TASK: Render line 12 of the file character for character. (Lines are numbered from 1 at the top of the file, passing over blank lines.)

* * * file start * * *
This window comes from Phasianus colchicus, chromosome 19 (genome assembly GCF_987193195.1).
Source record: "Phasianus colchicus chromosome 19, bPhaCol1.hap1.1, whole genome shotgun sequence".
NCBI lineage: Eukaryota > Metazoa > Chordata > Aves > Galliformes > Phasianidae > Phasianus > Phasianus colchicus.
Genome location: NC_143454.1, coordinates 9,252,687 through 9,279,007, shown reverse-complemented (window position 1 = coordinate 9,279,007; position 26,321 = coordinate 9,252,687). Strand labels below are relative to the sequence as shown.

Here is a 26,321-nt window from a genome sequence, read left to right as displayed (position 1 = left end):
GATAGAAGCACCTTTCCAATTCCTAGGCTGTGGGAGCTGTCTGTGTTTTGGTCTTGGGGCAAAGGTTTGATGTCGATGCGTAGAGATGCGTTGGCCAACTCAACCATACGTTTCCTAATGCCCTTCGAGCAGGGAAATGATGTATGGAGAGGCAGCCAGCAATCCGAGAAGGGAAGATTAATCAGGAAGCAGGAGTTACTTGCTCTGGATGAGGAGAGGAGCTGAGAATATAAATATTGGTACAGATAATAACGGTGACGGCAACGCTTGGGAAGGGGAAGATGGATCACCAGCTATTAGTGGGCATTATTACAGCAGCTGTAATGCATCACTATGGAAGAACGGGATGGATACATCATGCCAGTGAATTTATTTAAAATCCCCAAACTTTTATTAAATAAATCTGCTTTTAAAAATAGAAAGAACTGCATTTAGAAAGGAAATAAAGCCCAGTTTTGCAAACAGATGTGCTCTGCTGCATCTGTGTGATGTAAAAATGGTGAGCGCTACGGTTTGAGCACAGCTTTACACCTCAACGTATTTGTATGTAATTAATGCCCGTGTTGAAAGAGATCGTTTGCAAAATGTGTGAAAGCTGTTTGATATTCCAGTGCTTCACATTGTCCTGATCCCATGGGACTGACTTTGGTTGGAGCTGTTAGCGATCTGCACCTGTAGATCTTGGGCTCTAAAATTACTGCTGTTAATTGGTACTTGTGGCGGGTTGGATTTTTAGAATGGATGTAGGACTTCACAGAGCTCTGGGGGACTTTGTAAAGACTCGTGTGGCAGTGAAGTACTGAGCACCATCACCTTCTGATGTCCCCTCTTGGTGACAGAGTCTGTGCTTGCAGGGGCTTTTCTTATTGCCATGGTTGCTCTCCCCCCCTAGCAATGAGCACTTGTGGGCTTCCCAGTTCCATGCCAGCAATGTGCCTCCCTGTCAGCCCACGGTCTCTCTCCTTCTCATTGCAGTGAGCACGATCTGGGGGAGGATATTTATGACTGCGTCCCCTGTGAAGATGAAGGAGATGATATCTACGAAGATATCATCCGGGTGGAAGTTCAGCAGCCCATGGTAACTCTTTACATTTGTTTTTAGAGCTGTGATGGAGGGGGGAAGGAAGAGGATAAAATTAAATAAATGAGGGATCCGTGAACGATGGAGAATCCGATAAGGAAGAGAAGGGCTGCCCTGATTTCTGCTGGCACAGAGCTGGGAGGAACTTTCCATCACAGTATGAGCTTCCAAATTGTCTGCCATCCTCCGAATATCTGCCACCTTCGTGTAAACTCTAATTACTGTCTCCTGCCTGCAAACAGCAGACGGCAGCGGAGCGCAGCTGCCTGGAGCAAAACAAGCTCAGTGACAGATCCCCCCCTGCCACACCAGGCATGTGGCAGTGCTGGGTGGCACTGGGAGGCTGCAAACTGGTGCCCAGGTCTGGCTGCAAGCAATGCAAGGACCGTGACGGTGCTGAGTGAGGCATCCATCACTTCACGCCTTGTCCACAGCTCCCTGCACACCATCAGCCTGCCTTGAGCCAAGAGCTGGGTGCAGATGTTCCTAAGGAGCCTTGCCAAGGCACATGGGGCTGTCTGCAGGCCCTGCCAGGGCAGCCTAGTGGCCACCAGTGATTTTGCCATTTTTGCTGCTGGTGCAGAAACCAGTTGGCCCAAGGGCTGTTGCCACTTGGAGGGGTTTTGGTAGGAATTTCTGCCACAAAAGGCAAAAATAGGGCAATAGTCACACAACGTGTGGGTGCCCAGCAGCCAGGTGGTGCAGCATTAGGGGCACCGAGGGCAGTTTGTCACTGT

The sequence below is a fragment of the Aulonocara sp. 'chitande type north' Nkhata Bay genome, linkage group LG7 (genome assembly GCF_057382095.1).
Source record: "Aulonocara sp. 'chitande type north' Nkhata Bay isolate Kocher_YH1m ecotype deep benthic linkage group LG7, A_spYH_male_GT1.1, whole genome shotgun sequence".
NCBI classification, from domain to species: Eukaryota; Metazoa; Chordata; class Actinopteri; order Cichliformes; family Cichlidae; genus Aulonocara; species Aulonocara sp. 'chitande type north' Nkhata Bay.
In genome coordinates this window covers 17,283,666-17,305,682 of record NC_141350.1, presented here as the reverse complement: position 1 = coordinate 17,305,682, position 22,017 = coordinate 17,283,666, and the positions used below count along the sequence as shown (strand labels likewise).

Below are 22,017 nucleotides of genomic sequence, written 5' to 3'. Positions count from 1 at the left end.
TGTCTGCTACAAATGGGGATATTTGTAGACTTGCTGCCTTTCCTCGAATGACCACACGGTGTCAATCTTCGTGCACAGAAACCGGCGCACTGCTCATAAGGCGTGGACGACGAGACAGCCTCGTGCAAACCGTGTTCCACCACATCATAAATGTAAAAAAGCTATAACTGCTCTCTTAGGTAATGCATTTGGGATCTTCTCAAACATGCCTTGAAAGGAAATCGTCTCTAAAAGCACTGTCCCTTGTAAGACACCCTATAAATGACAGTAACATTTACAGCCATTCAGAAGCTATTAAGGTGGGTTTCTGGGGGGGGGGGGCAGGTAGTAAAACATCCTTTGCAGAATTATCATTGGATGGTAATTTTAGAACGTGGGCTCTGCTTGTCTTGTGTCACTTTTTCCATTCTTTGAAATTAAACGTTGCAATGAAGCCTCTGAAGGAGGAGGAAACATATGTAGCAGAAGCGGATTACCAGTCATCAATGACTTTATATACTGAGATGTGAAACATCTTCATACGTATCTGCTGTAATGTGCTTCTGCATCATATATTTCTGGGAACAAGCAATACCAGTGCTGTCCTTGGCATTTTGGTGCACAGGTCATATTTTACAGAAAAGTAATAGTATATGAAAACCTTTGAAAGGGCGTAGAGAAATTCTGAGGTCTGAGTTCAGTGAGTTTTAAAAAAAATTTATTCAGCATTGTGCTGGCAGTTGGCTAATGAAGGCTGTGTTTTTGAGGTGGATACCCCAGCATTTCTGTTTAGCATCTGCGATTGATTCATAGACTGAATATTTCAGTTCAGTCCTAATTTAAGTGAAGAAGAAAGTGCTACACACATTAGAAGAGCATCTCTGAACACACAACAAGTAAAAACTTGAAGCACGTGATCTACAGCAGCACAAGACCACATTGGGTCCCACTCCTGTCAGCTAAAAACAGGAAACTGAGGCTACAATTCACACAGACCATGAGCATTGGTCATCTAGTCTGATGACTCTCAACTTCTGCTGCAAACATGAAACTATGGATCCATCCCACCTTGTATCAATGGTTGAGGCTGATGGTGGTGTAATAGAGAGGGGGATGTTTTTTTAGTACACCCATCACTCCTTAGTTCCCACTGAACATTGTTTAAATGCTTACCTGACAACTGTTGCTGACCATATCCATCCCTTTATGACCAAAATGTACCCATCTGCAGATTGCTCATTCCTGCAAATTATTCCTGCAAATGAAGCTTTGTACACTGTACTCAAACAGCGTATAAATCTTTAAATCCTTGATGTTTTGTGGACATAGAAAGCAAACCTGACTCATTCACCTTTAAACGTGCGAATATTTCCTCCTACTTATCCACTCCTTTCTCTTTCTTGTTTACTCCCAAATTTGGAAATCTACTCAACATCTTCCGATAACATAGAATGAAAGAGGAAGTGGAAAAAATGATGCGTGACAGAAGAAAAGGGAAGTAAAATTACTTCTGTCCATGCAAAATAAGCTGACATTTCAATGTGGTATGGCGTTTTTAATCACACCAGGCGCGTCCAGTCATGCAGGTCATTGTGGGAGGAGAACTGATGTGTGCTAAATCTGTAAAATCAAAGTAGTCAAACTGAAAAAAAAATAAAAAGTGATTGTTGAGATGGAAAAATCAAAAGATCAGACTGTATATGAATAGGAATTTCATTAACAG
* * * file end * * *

TGTCTGCTACAAATGGGGATATTTGTAGACTTGCTGCCTTTCCTCGAATGACCACACGGTGTCAATCTTCGTGCACAGAAACCGGCGCACTGCTCATAAGGCGTGGACGACGAGACAGCCTCGTGCAAACCGTGTTCCACCACATCATAAATGTAAAAAAGCTATAACTGCTCTCTTAGGTAATGCATTTGGGATCTTCTCAAACATGCCTTGAAAGGAAATCGTCTCTAAAAGCACTGTCCCTTGTAAGACACCCTATAAATGACAGTAACATTTACAGCCATTCAGAAGCTATTAAGGTGGGTTTCTGGGGGGGGGGGGCAGGTAGTAAAACATCCTTTGCAGAATTATCATTGGATGGTAATTTTAGAACGTGGGCTCTGCTTGTCTTGTGTCACTTTTTCCATTCTTTGAAATTAAACGTTGCAATGAAGCCTCTGAAGGAGGAGGAAACATATGTAGCAGAAGCGGATTACCAGTCATCAATGACTTTATATACTGAGATGTGAAACATCTTCATACGTATCTGCTGTAATGTGCTTCTGCATCATATATTTCTGGGAACAAGCAATACCAGTGCTGTCCTTGGCATTTTGGTGCACAGGTCATATTTTACAGAAAAGTAATAGTATATGAAAACCTTTGAAAGGGCGTAGAGAAATTCTGAGGTCTGAGTTCAGTGAGTTTTAAAAAAAATTTATTCAGCATTGTGCTGGCAGTTGGCTAATGAAGGCTGTGTTTTTGAGGTGGATACCCCAGCATTTCTGTTTAGCATCTGCGATTGATTCATAGACTGAATATTTCAGTTCAGTCCTAATTTAAGTGAAGAAGAAAGTGCTACACACATTAGAAGAGCATCTCTGAACACACAACAAGTAAAAACTTGAAGCACGTGATCTACAGCAGCACAAGACCACATTGGGTCCCACTCCTGTCAGCTAAAAACAGGAAACTGAGGCTACAATTCACACAGACCATGAGCATTGGTCATCTAGTCTGATGACTCTCAACTTCTGCTGCAAACATGAAACTATGGATCCATCCCACCTTGTATCAATGGTTGAGGCTGATGGTGGTGTAATAGAGAGGGGGATGTTTTTTTAGTACACCCATCACTCCTTAGTTCCCACTGAACATTGTTTAAATGCTTACCTGACAACTGTTGCTGACCATATCCATCCCTTTATGACCAAAATGTACCCATCTGCAGATTGCTCATTCCTGCAAATTATTCCTGCAAATGAAGCTTTGTACACTGTACTCAAACAGCGTATAAATCTTTAAATCCTTGATGTTTTGTGGACATAGAAAGCAAACCTGACTCATTCACCTTTAAACGTGCGAATATTTCCTCCTACTTATCCACTCCTTTCTCTTTCTTGTTTACTCCCAAATTTGGAAATCTACTCAACATCTTCCGATAACATAGAATGAAAGAGGAAGTGGAAAAAATGATGCGTGACAGAAGAAAAGGGAAGTAAAATTACTTCTGTCCATGCAAAATAAGCTGACATTTCAATGTGGTATGGCGTTTTTAATCACACCAGGCGCGTCCAGTCATGCAGGTCATTGTGGGAGGAGAACTGATGTGTGCTAAATCTGTAAAATCAAAGTAGTCAAACTGAAAAAAAAATAAAAAGTGATTGTTGAGATGGAAAAATCAAAAGATCAGACTGTATATGAATAGGAATTTCATTAACAG